01/02/2006 12:00AM

New Orleans regulars shift focus to Florida


HALLANDALE BEACH, Fla. - Steve Asmussen raced part of his large stable at Gulfstream Park in 2003 and 2004, but not last year. And he didn't plan on doing so this year, until Hurricane Katrina wreaked its havoc and destruction on New Orleans on Aug. 29.

"We're back in Florida only because Fair Grounds is closed," said Asmussen, who has about 34 horses at the nearby Palm Meadows training center. "The horses we brought, they're some of our best, so we can't have afford to have their training disrupted by the track freezing or having to wait until 10 or 11 in the morning to train."

Asmussen is one of a handful of Fair Grounds regulars who sent horses to south Florida after being forced to make contingency plans in the Katrina aftermath. Clearly, the loss of an important winter training base such as Fair Grounds meant that other tracks would get horses who otherwise would have been in New Orleans - and Gulfstream is a primary beneficiary.

"The weather and surface at Fair Grounds were always great," said Asmussen, whose best-known horse at Palm Meadows is Private Vow, a top Kentucky Derby prospect. "But obviously Florida is an acceptable alternative."

Dallas Stewart, a New Orleans native and Fair Grounds regular, came to Gulfstream with 16 horses. He also will have strings at Oaklawn and Turfway.

"Given the circumstances, which are very unfortunate, I'm happy to be here," said Stewart. Among the most accomplished Stewart runners here to race are Cape Hope, Silverfoot, Storm Surge, Flanders Field, Hot Storm, and Songfest.

Wayne Catalano, whose stable typically follows a circuit of Fair Grounds, Arlington, and Hawthorne, has plugged Gulfstream into his schedule to replace Fair Grounds. Catalano has 25 stalls at Palm Meadows.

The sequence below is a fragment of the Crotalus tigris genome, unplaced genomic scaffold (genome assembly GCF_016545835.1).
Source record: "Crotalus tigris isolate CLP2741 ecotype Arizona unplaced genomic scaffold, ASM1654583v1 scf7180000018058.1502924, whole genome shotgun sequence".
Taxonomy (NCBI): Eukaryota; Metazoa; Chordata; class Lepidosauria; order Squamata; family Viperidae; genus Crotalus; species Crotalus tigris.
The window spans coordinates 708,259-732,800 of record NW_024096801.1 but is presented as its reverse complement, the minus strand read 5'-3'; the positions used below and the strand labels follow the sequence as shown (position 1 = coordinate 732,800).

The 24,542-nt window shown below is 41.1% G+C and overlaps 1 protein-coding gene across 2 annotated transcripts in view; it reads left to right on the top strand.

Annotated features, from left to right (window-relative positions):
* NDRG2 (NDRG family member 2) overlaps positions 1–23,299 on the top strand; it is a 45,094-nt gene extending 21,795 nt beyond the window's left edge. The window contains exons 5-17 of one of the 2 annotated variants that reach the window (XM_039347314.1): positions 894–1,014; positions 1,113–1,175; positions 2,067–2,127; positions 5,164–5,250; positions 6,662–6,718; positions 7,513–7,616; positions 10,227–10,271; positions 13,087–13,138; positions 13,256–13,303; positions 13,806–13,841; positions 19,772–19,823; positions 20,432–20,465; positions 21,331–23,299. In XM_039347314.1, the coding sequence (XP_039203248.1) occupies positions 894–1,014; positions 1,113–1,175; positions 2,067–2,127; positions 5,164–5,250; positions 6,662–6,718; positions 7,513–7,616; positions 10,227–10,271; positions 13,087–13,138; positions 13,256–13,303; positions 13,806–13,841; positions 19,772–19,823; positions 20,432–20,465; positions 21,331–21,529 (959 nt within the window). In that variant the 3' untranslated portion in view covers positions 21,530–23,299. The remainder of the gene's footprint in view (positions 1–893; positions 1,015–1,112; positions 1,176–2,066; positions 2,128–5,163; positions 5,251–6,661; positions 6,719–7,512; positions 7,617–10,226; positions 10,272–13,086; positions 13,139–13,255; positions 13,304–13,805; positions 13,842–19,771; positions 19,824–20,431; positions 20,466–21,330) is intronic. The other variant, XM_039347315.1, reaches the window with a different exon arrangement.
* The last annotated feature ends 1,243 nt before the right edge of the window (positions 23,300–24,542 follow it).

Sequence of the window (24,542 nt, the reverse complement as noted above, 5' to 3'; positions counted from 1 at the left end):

"Fair Grounds is home, and it was always good to me," said Catalano. "Of course I'm going to miss the food and the people I'm always used to seeing at this time of year. But I've run at Gulfstream before, and we're here to do some good."

Catalano's stakes horses who will run at Gulfstream include Lewis Michael, Injustice, and Trippi Street.

Mark Frostad, trainer for the Canadian powerhouse Sam-Son Farm, and fellow Canadian Mike Doyle also are at Palm Meadows with medium-sized stables. Both had migrated to New Orleans in recent winters.

"I've got 16 horses here, but I don't really know how active we will be," said Frostad. "This is the time of year we kind of regroup after the long year back home. I kind of miss New Orleans, but it's very nice here."

Kentucky-based trainer Paul McGee has returned to Gulfstream after two winters at Fair Grounds. He has three stakes runners among a 10-horse contingent: Suave, a leading candidate for the Feb. 4 Donn Handicap; Honor in War, the millionaire turf veteran; and the 4-year-old filly Eyes on Eddy.

Other trainers in south Florida because of Katrina include Tom Tomillo, who has 14 stalls at Gulfstream, and Becky Maker, who has 11 at Palm Meadows.

Gulfstream racing secretary Dave Bailey said the demand for stall space at Gulfstream and Palm Meadows is always high but exceeded normal standards this year because of the closing of Fair Grounds. Bailey said the influx of stables that otherwise would have gone to New Orleans can only help bolster the caliber of racing at the meet, which runs through April 23.

"The quality should be phenomenal because we've got so many top outfits to draw from," said Bailey. "Nobody wants to capitalize on what happened in New Orleans, but it's a fact of life that everyone is having to live with. We're happy to accommodate the trainers who didn't have anywhere to go after the Fair Grounds closed. The positive for us is that it should help our racing product."